The US women’s football team has been vocal in their fight for equal pay in football for several years, with 28 members of the squad filing a gender discrimination lawsuit against the US Soccer Federation in March.
Their plight for equal pay has received increased levels of attention as of late thanks to their victorious World Cup campaign, resulting in a resounding chorus of “equal pay” being chanted around the Parc Olympique Lyonnais stadium following Sunday evening’s final.
In the latest issue of Sports Illustrated, out on 15 July, Golden Boot winner Rapinoe explained that the next step in achieving equal pay in football is to back up words with actions.
“Everyone’s asking what’s next and what we want to come from all this,” the striker stated following the final, according to the publication. “And it’s to stop having the conversation about equal pay and ‘Are we worth it?’ and ‘Should we?’ and the investment piece. What are we going to do about it?”
Rapinoe continued, saying that it’s time for members of the industry to sit down together and “really get to work”.
“This game has done so much for all of us. We’ve put so much into it. It’s a testament to the quality on the field, and I don’t think everything else is matching that,” the footballer stated.
“So how do we get everything to match up and continue to push this forward? Because I think at this point the argument that we have been having is totally null and void.”
On Monday 8 July, Morgan spoke to New York sports television network SNY about achieving equal pay in football.
“I feel like we’re more than just a soccer team, we’re America’s team in a way, seeing everyone celebrate and support us through these successes,” the footballer stated.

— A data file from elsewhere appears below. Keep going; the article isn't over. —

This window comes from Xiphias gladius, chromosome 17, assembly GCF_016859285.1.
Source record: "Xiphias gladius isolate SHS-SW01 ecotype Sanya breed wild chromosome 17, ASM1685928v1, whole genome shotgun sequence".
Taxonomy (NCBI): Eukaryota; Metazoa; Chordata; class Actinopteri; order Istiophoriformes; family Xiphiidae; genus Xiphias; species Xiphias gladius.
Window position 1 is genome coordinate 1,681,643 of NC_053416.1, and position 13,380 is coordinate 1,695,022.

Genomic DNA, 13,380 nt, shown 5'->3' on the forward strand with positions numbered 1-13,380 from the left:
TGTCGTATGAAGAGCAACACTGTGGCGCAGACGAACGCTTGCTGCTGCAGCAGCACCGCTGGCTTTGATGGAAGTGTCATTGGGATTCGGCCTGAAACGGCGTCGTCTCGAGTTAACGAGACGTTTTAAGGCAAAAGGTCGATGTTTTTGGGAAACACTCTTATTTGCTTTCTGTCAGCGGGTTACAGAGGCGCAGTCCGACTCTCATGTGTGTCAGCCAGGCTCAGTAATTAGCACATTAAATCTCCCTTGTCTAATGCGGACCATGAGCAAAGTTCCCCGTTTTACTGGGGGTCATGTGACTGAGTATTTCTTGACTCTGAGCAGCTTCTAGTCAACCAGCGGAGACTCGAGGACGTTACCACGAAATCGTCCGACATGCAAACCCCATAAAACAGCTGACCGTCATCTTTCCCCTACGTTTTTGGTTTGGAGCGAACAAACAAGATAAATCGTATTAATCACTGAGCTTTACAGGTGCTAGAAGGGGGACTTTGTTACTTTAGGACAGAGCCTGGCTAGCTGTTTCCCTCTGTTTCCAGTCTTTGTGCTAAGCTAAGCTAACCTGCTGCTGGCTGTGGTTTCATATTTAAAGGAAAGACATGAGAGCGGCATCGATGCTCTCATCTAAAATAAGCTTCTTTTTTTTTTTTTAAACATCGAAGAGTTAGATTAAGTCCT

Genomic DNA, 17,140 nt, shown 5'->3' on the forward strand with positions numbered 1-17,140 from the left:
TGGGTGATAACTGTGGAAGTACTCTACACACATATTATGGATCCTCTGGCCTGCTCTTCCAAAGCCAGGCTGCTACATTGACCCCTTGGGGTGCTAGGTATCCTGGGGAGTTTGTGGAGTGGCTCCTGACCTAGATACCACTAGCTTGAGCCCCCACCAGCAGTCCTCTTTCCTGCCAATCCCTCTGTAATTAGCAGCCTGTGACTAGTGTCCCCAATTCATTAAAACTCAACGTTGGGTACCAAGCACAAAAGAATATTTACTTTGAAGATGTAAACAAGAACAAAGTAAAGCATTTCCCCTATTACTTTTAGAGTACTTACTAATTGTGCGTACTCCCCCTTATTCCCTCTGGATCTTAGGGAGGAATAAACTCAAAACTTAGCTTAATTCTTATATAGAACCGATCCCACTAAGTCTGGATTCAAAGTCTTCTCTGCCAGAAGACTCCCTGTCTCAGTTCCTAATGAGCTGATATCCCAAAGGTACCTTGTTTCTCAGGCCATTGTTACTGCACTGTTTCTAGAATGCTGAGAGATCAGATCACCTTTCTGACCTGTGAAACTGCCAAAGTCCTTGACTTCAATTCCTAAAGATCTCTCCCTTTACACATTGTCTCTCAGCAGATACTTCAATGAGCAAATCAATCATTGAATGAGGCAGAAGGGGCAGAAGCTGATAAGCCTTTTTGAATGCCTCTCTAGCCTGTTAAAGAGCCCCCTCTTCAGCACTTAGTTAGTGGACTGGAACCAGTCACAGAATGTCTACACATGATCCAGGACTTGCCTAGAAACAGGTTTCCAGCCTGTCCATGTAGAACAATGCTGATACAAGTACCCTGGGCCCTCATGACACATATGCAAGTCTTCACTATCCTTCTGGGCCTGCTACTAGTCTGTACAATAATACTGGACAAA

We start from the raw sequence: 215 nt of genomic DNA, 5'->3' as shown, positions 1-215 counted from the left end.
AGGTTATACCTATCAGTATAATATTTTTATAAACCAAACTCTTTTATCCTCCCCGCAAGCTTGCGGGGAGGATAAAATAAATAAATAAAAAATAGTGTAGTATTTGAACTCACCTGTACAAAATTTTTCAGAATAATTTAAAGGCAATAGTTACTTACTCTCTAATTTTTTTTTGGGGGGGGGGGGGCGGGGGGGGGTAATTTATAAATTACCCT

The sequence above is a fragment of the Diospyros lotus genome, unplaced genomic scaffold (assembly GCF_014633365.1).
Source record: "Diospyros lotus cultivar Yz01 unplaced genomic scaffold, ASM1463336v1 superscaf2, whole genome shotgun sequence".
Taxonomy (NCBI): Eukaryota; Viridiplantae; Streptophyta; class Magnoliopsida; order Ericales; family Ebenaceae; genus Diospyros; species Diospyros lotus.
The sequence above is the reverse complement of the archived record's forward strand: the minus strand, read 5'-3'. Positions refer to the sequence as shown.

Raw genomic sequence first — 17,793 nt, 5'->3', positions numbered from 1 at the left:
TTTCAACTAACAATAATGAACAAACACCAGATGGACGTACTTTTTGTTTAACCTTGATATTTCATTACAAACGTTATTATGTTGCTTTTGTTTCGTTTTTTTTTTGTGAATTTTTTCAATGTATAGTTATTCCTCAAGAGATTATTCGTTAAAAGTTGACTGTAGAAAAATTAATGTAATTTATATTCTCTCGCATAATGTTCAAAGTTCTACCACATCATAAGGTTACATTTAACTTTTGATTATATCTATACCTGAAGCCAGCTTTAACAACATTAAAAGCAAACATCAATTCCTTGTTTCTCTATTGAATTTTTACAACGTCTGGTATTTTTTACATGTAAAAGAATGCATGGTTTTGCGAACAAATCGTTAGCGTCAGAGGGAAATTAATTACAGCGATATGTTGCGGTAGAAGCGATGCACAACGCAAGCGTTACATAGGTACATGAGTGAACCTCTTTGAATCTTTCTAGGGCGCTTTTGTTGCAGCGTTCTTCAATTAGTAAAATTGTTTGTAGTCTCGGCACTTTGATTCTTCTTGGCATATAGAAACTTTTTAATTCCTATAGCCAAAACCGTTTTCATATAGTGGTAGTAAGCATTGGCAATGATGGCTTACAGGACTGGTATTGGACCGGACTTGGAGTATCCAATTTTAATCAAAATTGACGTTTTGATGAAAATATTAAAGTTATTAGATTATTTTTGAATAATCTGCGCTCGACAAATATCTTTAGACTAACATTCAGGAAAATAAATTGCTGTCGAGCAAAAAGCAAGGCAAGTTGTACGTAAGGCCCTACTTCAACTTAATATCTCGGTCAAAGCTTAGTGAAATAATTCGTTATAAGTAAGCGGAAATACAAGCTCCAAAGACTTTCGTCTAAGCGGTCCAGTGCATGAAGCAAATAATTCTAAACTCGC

“And knowing that so much rides on our success in terms of equal pay and being at the forefront of everything and speaking up for important issues that we feel so passionate about.”
The US women’s football team has won four out of eight Women’s World Cups since the first tournament was held in China in 1991.
The total prize money awarded to the teams competing in this year’s Women’s World Cup was approximately $30m (£24m).
Meanwhile, the total prize money awarded to the men’s teams who competed in last year’s Men’s World Cup was around $400m (£315m), more than 10 times the amount.
Prior to the Women’s World Cup final on Sunday, Snoop Dogg shared a video on Instagram expressing his support for equal pay in football.
“Shout out to the USA women’s soccer team for their fourth World Cup,” the rapper said in the video.
“They only get $90,000 [£72,000] per player, but the men, if they win it, they get $500,000 [£399,000] per player.”
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